Check out the Walk of Remembrance, right next to the camping area, plus the story of Tara at Settlers Park, next to the Walk of Remembrance. See the stone circle commemorating the seven original families who came from Victoria and settled here in 1907, then spot the streets in town named after them. Did you see the time capsule, due to be opened in 2032? Maybe you will come back for that!

You may also have heard that Tara holds camel races and Festival of Culture every other year, usually in August, and it is a big festival for us, a time when our little town really comes to life. Look for the wooden camel in Day Street, carved by creative chainsaw artist Matt George, and the metal panels enclosing the park, depicting scenes of Tara’s pastoral and agricultural character. What about the innovative way the Council has hidden the pumps used for watering the park? Or the emu in the bush. And check out our unique clock without numbers, outside the Council offices, corner of Day and Fry streets.

As you came into town, perhaps you saw some of the large cactus trees that are dotted around the fields and along the roadside. This is Prickly Pear, once the scourge of the area, a plant imported from Brazil, that went wild and took over vast swathes of land around Tarashire. At its worse, it covered many thousands of hectares, covering paddocks with vicious prickles and rendering much land unusable.  Thankfully, all that is left of it now are the odd sprouts of new growth and a few big gnarly trees along the roadsides.

It was introduced by Captain Arthur Phillip of the First Fleet as part of the plan to create a dyeing industry. The cochineal beetle loves Prickly Pear and burrows into it, setting up home and breeding its young; the idea was to encourage then harvest the beetle, to produce a brilliant red dye for the textile industry. However, the plant quickly became uncontrollable, infesting pasture and arable land.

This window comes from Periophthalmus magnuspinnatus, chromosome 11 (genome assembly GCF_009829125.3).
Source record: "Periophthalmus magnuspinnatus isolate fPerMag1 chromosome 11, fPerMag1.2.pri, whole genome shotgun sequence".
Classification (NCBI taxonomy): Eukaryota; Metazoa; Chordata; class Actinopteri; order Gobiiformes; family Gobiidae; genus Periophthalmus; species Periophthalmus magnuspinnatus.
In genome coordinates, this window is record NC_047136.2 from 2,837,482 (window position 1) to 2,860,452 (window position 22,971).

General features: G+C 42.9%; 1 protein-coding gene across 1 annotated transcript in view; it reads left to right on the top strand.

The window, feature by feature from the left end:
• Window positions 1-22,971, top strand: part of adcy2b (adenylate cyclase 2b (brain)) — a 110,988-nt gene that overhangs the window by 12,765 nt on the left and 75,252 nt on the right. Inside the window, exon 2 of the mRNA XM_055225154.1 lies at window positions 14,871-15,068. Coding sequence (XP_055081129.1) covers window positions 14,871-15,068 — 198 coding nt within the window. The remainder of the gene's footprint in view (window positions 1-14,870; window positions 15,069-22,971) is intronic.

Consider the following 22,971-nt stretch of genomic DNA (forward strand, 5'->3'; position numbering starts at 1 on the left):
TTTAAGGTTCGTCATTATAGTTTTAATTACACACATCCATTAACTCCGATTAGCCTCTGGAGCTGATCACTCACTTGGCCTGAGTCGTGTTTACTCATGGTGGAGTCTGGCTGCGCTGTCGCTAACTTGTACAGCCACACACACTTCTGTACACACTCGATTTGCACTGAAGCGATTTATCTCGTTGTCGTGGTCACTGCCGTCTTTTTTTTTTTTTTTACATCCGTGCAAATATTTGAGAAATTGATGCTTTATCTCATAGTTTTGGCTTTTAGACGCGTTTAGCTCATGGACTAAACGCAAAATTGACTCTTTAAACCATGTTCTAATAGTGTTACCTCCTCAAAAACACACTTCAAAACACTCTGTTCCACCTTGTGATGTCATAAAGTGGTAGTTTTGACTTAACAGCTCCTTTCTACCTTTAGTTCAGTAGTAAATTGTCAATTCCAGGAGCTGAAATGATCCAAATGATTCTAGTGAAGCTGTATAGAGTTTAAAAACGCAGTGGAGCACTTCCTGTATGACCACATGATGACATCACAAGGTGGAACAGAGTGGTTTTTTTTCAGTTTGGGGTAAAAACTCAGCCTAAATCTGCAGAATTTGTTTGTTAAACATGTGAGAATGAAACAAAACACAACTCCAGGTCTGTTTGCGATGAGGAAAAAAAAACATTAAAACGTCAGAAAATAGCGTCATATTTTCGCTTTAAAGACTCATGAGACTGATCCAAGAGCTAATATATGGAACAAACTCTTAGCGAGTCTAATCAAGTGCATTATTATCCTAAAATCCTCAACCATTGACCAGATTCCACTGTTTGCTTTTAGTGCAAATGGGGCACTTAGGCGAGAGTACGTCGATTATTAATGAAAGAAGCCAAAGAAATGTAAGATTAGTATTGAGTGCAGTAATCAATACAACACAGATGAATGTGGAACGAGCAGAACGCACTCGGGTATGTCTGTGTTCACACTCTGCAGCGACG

For years, they battled to find a way to control its spread, they burnt it, they uprooted it, they offered rewards for a solution, but it rampaged on. That is until the cactoblastis moth was discovered, also in South America – Argentina this time – and hastily imported. This moth also lays its eggs in the flesh of the Prickly Pear – but unlike the cochineal beetle, kills it. Within just a few years, it spread was halted and it began to die off. And the moth is still here; if you look carefully at the pads (nopalli) you may see white deposits dotted across them. This is the cactoblastis moth. But be careful not to touch; the nopalli are covered with tiny hairs (glochids) which will stick in your skin like tiny splinters!

We are also blessed in Tara with prolific wildlife. Roos, wallabies, emus, kookaburras, echidnas, and galas all make regular appearances, but if you take the time to sit quietly in the evening or early morning, you may be lucky enough to see shingleback and blue tongue lizards, carpet pythons, striped burrowing frogs, bearded dragons, goannas, various skinks going about their business. They are all very welcome here, so please watch, take pictures, and enjoy, but do not otherwise disturb them.

So please come and see us in the Newsagency.  We very much look forward to meeting you and are always delighted to welcome visitors to the town, to answer any questions, and help you enjoy your stay in our little town. We have even drawn up a little map of things to see, and it is free! Just come in and ask for a copy.

Tara is the perfect spot to witness some of Queensland’s most spectacular sunsets. Stargazers won’t be disappointed either. Open spaces, clear outback skies and no light pollution ensures that the show continues well into the night!